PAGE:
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A time to fast with faith
By
P.V.L.N. RAO 
http://www.hinduonnet.com/thehindu/fr/stories/2003022801260600.htm

AMONG THE hallowed trinity of the Hindu pantheon, Lord Siva evokes equal devotion but more fear than Vishnu and Brahma. This is because, when provoked Siva opens his third eye (the Sun, the Moon and Agni are the three eyes) thereby causing widespread devastation. Hence the concern of the devotees to convert the God's fierce temperament into graceful benediction.

Mahasivaratri, which falls on Magha Krishna Chaturti (March 1, this year), is the grand night of Siva's marriage to Parvati. The festival is popular throughout India, especially among Saivites who celebrate it with faith and fervour. People fast the whole day and spend the night keeping awake (gambling which goes on in some places is a misconceived aberration) singing bhajans, playing drums and dancing, thus creating a holy ambience all around. Unmarried girls fast the whole day propitiating Lord Siva (Ardhanareeswarar) for granting them an ideal husband.

The number five has special significance for Lord Siva; while Panchakshari ("Om Namasivayah") is his core mantra, the five Siva lingams corresponding to Panchabhutas (five divine elements) are considered most sacred. They are Kanchi Ekambareswara temple Prithvi (Earth), Thiruvanaikoil (near Tiruchirapalli) Apa (water), Thiruvannamalai (North Arcot District) Tejas (Fire), Chidambaram (South Arcot), Akas (Ether) and Kalahasti (Andhra Pradesh) Vayu (Air). Siva is always worshipped with Panchamruta a mix of milk, butter, curd, honey and sugar.

While the sitting and dancing Siva (Nataraja) is the deity in some places, worship of the Lingam is common throughout the country.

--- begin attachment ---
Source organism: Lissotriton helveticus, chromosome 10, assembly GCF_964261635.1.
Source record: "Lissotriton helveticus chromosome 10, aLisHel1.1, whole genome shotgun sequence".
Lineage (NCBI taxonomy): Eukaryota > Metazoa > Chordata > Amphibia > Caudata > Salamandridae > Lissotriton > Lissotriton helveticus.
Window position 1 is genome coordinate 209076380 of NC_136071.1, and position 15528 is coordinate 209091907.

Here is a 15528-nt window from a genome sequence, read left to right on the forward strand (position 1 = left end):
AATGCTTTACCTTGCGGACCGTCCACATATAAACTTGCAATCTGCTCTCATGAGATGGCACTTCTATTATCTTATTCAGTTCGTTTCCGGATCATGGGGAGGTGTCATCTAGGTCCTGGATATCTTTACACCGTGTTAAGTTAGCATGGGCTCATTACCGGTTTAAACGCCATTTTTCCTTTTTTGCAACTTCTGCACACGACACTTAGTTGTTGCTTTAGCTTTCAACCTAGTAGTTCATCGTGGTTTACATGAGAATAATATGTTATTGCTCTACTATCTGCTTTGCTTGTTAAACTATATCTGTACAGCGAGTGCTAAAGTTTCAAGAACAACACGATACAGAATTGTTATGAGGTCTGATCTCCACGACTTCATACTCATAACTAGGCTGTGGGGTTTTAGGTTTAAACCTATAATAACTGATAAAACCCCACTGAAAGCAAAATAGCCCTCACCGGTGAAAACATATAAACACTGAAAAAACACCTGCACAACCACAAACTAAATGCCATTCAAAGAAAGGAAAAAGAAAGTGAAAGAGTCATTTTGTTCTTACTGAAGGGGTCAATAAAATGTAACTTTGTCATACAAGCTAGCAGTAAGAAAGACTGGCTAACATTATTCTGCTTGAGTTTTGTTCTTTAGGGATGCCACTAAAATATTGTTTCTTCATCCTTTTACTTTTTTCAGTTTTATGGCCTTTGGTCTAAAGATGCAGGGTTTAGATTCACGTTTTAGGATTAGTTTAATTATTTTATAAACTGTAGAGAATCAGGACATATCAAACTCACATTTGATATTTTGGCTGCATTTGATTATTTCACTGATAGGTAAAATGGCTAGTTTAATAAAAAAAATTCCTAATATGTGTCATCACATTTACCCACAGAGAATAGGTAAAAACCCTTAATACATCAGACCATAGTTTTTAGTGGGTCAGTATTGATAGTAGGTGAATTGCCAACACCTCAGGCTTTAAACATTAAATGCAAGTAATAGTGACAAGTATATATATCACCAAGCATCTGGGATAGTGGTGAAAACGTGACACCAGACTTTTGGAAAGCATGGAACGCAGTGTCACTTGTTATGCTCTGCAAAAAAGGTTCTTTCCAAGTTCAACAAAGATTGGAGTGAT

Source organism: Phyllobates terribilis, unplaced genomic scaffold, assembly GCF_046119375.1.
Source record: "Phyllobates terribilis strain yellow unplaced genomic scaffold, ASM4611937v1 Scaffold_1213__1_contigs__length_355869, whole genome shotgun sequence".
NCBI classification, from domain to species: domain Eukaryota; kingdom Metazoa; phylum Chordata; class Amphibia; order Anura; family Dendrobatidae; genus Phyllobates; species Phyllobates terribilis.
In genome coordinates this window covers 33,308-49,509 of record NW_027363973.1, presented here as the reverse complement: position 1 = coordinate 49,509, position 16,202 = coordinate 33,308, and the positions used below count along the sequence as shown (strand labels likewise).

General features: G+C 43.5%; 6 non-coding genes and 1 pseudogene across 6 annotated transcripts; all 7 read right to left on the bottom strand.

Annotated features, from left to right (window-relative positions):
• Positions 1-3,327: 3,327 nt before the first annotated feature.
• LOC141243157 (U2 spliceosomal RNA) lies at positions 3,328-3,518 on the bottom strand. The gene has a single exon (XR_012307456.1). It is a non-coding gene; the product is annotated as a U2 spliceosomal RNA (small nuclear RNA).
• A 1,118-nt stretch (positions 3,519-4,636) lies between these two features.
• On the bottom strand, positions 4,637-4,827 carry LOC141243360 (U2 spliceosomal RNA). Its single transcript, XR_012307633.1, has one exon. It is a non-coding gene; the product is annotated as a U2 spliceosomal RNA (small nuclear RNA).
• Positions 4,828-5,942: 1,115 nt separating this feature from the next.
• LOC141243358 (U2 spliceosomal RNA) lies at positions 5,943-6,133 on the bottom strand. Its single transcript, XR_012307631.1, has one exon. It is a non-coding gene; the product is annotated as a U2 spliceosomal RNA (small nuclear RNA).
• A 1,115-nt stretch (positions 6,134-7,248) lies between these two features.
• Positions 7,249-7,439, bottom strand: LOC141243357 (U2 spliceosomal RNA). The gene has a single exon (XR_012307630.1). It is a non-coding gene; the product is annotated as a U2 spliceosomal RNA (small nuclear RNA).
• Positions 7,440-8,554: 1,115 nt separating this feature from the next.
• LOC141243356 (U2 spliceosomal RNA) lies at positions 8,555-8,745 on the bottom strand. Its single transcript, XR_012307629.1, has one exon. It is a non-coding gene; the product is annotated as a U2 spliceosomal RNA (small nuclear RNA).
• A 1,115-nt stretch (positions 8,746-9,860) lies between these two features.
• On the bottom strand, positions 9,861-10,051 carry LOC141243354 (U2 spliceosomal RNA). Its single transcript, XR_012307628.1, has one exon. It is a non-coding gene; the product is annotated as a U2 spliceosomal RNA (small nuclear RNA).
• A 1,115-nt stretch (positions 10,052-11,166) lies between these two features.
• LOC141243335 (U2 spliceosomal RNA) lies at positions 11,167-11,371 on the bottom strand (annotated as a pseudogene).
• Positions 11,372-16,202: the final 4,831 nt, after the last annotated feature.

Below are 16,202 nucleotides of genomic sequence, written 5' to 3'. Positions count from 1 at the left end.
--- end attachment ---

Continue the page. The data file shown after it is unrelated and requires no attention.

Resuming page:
Kedarnath, Kasi Viswanath, Sri Saila Mallikarjuna, Draksharama Bhimeswara and Rameswaram are the most popular pilgrim centres.

For Chennai, the Kapaleeswarar temple is a landmark, while the ancient Dandiswarar (Velachery) and Marundiswarar (Tiruvanmiyur) temples also draw huge crowds, especially during Sivaratri.

A German scholar, Gustav Oppert argued that while Saligram represents the feminine aspect, the Sivalingam is symbiotic of masculine energy.

Swami Vivekananda rebutted this explanation and traced the reference to the Atharva Veda: "The worship of the Siva Lingam originated from the famous hymn in the "Atharva Veda Samhita", sung in praise of the Yupastambha, the sacrificial post which gave place in time to the Siva Lingam and was deified to the high Devahood of Sri Sankara".

This stambha represents the Vedic concept of the brightness of Siva's body, his matted hair and blue throat and His riding on the Nandi, the bull.

Along with celebrations, worship and fasting, is bhang, the favourite drink of Lord Siva, which is a `must' for many Saivites.

According to a legend, Lord Siva although married to Parvati, is an ascetic living in the forest. It is interesting to know that at one time Kashmir Muslims took part in the Sivaratri celebrations of pandits.

The festival would begin three weeks in advance and culminate on Sivaratri day. Unfortunately, this major manifestation of communal harmony no more exists.

One can only hope for the revival of this healthy practice not only in Kashmir but throughout the country, highlighting that all festivals are meant to promote brotherhood and harmony and not hatred between religions.

 

 

 

 


 

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